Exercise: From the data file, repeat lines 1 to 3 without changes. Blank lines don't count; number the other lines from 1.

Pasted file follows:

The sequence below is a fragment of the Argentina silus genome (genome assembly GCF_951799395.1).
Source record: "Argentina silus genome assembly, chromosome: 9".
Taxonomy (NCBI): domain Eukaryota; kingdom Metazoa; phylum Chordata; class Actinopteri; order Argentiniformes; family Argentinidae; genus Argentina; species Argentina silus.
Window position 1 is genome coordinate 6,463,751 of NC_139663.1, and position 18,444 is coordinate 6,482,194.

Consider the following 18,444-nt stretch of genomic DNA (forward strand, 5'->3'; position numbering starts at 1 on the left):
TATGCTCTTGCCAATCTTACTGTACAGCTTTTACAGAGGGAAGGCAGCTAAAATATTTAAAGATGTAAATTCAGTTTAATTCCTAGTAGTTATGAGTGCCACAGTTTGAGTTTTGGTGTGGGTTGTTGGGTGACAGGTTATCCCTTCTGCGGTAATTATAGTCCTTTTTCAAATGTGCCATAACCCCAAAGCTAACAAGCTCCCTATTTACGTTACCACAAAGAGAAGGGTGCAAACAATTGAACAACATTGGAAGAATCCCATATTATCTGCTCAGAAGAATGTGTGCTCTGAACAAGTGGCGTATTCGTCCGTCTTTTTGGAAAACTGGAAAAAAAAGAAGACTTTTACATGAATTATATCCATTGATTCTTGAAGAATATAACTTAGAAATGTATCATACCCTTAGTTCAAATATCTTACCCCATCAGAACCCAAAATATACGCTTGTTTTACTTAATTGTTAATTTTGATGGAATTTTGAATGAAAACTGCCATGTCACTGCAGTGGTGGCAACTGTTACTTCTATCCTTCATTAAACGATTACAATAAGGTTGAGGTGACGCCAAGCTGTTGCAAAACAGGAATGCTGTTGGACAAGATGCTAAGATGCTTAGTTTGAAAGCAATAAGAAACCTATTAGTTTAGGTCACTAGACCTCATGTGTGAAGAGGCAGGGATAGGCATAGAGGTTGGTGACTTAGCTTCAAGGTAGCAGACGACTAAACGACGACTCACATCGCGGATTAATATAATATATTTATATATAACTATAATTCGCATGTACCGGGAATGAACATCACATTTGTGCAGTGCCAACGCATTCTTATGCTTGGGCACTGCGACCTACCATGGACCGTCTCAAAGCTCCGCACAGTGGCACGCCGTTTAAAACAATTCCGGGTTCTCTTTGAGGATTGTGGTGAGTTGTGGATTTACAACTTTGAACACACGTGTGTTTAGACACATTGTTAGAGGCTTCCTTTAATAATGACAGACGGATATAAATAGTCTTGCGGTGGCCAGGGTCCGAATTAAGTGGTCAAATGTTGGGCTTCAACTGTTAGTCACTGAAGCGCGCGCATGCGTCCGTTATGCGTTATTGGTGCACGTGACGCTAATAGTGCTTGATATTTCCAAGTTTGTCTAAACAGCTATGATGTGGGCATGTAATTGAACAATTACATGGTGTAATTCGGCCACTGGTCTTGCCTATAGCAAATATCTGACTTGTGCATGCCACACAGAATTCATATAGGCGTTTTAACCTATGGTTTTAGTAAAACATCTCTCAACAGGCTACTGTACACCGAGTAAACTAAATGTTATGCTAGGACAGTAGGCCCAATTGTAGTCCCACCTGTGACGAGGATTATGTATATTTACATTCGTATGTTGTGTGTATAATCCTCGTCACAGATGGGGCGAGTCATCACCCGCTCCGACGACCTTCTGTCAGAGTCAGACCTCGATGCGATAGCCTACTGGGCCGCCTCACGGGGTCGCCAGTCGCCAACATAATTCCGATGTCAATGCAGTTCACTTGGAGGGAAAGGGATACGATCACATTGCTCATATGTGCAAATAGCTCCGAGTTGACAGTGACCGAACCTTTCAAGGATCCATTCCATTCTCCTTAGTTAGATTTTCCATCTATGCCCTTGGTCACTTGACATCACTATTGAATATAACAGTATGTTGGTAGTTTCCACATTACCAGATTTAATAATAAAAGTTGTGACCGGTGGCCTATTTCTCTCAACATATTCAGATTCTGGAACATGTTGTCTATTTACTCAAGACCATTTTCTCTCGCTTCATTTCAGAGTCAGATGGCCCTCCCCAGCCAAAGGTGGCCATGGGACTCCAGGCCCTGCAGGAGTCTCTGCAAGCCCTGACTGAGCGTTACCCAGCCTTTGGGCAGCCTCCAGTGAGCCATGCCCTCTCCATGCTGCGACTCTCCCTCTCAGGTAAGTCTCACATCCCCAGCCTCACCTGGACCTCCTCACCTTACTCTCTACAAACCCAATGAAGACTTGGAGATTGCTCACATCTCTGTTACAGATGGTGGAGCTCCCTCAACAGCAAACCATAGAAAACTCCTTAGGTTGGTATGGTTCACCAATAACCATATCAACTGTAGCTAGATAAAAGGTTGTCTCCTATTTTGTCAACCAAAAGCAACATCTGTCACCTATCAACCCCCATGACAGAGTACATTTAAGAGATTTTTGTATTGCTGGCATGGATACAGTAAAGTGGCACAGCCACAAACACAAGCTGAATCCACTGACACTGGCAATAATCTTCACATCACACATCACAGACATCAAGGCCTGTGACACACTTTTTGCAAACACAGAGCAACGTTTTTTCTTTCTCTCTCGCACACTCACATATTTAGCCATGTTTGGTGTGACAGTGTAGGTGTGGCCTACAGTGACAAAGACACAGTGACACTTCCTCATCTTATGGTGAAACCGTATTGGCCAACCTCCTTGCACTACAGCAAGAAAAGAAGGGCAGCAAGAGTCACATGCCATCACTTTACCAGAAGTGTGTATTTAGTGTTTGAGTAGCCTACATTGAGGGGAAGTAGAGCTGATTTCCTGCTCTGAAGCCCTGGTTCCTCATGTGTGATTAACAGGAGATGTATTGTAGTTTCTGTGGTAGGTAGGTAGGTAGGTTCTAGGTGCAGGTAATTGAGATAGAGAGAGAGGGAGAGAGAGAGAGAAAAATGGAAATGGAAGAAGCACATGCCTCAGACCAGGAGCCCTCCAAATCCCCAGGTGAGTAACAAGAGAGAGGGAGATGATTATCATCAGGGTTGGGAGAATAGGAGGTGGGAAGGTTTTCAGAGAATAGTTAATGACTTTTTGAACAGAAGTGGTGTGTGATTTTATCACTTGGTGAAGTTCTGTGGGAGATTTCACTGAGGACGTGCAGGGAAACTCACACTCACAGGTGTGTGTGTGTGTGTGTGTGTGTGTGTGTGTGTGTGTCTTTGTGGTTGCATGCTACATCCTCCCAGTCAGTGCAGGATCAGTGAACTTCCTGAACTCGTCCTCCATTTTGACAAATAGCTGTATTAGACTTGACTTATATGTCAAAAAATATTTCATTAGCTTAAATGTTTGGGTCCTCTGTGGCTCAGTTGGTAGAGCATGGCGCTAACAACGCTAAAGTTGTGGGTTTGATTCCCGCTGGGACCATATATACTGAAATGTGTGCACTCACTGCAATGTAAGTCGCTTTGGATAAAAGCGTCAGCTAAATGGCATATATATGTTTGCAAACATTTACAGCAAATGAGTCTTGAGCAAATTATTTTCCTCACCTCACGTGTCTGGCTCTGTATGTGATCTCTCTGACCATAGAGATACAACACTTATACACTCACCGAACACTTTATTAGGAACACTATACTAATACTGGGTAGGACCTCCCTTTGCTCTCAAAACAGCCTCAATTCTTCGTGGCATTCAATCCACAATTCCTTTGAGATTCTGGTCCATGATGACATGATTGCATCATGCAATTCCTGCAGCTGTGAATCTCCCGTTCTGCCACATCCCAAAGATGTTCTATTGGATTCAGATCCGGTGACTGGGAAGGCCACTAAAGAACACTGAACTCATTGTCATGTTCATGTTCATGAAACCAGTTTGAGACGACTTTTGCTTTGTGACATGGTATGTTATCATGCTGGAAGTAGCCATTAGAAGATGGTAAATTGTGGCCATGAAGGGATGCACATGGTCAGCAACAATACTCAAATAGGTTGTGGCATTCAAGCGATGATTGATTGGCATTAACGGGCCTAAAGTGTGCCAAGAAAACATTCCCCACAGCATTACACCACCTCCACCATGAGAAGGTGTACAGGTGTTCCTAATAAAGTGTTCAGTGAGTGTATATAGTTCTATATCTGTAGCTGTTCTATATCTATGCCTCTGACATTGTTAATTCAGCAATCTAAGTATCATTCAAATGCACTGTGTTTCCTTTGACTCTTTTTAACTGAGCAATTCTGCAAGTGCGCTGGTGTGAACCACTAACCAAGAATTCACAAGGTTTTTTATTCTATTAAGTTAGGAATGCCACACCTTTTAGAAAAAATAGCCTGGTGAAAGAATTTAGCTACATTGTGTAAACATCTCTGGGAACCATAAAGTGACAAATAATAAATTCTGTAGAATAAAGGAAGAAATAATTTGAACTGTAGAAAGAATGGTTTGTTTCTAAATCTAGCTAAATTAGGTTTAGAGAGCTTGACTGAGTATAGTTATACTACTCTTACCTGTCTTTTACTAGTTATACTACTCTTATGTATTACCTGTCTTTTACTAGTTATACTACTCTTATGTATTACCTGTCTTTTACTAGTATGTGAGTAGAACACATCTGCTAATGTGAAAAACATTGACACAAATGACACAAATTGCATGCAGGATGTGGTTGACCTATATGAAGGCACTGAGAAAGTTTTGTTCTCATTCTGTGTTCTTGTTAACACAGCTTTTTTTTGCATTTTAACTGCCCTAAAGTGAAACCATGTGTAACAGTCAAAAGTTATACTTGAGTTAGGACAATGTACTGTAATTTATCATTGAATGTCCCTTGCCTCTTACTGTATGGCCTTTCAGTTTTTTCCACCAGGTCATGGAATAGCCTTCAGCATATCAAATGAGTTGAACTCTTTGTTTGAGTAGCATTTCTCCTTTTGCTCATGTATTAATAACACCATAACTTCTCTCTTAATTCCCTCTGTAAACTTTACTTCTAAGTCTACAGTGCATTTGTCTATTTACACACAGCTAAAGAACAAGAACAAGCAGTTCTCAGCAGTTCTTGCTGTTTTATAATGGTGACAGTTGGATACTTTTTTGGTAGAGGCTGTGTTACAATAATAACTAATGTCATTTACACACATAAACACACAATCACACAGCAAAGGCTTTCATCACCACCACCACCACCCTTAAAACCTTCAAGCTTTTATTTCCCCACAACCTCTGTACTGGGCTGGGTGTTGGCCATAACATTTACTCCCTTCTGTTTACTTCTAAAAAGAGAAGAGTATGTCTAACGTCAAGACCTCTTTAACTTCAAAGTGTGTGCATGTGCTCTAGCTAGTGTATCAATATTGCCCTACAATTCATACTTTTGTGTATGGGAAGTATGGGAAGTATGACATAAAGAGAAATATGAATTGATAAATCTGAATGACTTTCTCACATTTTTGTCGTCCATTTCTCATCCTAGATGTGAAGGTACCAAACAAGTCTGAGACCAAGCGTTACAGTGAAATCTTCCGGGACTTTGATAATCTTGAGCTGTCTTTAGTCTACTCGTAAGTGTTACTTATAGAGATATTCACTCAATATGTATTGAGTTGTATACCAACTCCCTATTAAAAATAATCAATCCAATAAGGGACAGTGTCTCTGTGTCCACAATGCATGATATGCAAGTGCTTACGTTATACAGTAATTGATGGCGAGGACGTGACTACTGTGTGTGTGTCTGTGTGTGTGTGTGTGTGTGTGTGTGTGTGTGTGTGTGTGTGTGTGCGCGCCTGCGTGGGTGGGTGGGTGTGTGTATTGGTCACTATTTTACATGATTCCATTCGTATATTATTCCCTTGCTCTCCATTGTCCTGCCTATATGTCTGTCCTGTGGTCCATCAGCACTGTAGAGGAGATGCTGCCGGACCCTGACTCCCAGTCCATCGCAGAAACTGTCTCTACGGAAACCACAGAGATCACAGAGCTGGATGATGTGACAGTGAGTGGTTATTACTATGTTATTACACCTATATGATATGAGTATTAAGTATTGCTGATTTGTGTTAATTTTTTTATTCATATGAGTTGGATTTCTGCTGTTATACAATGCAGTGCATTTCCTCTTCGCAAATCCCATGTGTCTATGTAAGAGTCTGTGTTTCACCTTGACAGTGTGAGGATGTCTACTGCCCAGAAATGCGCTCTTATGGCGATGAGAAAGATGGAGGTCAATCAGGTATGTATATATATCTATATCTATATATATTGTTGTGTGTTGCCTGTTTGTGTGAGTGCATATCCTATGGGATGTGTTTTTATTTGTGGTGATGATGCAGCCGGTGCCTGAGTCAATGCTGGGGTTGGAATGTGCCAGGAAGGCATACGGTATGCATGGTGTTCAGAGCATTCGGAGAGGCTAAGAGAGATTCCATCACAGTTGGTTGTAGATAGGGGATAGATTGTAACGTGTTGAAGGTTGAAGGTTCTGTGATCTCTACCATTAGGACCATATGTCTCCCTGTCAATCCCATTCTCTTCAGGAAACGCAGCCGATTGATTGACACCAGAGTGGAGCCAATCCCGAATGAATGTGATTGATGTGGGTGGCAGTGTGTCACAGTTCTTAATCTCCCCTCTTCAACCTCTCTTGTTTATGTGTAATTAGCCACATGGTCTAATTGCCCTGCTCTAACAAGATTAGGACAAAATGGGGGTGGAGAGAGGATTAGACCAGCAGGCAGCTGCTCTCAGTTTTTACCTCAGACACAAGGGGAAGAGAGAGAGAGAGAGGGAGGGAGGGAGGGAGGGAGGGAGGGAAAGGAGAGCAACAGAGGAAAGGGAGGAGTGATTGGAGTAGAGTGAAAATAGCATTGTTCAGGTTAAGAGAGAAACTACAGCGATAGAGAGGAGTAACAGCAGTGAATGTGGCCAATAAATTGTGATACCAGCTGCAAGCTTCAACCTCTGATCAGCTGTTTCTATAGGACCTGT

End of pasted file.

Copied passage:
The sequence below is a fragment of the Argentina silus genome (genome assembly GCF_951799395.1).
Source record: "Argentina silus genome assembly, chromosome: 9".
Taxonomy (NCBI): domain Eukaryota; kingdom Metazoa; phylum Chordata; class Actinopteri; order Argentiniformes; family Argentinidae; genus Argentina; species Argentina silus.